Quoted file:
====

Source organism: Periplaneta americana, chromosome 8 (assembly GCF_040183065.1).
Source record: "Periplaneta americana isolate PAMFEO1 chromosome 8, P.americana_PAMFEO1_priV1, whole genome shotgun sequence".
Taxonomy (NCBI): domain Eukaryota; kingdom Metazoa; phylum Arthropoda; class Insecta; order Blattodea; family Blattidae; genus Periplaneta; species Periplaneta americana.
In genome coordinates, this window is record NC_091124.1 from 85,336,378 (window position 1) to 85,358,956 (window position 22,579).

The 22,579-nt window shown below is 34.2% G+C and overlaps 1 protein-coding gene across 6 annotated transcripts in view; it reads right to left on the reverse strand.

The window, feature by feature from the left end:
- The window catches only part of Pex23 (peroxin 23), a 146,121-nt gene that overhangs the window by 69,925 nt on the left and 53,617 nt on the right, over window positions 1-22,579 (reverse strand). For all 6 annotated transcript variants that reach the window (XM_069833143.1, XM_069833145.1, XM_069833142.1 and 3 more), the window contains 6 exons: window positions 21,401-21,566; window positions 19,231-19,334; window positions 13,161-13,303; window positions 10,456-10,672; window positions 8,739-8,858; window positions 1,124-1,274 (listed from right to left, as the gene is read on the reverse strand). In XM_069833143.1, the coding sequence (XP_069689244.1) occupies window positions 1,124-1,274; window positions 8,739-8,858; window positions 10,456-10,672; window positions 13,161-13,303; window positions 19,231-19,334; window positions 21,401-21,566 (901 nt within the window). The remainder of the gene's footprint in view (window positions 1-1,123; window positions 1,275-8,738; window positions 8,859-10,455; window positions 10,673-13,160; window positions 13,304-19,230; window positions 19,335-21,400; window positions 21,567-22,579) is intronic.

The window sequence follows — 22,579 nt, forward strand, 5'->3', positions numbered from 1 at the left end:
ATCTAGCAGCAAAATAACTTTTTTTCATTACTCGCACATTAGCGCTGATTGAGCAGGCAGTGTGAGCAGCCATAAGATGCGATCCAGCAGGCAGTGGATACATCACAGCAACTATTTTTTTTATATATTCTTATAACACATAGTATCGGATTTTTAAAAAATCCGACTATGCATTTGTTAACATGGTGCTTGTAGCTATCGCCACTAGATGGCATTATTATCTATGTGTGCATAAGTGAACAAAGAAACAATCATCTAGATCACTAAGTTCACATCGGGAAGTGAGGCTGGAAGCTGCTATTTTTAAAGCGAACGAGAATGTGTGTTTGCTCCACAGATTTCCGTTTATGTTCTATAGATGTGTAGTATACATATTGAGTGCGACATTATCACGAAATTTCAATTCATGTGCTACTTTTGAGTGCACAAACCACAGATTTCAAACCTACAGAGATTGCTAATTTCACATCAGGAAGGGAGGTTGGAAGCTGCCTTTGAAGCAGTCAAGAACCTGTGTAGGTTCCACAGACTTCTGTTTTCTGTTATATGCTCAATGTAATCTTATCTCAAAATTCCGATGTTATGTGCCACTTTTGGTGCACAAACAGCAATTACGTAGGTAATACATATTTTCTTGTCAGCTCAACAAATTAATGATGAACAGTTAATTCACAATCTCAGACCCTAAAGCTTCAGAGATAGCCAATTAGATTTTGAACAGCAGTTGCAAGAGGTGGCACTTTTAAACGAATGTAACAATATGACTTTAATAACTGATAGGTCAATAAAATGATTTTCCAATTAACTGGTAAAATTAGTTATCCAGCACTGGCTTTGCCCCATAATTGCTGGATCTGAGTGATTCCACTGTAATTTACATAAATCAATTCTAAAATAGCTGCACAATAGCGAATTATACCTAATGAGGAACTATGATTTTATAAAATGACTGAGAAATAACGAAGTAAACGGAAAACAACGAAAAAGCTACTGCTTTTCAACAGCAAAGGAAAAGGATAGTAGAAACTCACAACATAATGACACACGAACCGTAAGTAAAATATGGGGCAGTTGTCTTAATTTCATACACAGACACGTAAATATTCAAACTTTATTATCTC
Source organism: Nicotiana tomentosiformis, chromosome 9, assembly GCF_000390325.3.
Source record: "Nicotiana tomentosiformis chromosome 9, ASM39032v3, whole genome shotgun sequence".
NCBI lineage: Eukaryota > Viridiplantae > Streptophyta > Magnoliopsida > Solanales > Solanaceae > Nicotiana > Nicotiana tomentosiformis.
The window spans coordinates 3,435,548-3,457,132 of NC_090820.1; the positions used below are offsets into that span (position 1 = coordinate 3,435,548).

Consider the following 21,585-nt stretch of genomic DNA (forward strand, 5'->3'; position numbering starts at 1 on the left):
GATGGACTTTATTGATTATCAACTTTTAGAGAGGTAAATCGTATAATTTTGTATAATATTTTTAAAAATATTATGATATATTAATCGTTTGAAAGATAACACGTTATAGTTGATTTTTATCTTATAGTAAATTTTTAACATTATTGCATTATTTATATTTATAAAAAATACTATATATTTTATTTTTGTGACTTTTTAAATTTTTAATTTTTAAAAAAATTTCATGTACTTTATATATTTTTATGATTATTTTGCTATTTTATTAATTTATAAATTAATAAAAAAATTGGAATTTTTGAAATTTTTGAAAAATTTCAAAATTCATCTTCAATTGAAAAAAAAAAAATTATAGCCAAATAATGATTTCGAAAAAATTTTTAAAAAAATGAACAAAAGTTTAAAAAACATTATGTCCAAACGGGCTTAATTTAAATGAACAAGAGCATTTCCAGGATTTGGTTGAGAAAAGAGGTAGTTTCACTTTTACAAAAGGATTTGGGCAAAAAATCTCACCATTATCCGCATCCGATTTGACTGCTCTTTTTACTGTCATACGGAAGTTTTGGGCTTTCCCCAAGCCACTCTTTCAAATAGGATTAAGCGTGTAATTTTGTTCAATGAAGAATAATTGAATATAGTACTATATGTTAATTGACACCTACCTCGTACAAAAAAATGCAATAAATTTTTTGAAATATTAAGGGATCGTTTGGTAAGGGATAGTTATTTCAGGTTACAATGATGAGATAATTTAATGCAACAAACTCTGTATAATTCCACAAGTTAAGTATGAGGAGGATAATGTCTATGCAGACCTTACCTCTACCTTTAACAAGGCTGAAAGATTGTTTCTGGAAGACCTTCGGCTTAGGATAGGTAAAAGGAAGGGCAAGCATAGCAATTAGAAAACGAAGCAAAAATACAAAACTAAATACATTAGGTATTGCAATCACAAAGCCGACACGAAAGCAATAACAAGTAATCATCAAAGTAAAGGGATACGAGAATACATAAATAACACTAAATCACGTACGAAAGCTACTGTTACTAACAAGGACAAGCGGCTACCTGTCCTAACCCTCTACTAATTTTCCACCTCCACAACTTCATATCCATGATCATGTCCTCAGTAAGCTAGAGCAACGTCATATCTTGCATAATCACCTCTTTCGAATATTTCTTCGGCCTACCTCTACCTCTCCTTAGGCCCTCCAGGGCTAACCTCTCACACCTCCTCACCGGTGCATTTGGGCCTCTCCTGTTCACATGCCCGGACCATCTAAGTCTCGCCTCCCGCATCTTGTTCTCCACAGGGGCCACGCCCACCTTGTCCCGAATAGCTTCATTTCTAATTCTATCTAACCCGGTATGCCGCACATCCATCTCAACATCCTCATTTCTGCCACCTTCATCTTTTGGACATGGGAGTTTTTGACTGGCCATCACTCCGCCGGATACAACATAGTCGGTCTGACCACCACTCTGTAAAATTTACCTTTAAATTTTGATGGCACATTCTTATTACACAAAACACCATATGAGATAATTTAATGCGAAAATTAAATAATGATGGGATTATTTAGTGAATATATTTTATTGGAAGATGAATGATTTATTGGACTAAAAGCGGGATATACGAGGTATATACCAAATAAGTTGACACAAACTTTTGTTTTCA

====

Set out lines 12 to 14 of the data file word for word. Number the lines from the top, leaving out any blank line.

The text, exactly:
NCBI lineage: Eukaryota > Viridiplantae > Streptophyta > Magnoliopsida > Solanales > Solanaceae > Nicotiana > Nicotiana tomentosiformis.
The window spans coordinates 3,435,548-3,457,132 of NC_090820.1; the positions used below are offsets into that span (position 1 = coordinate 3,435,548).

Consider the following 21,585-nt stretch of genomic DNA (forward strand, 5'->3'; position numbering starts at 1 on the left):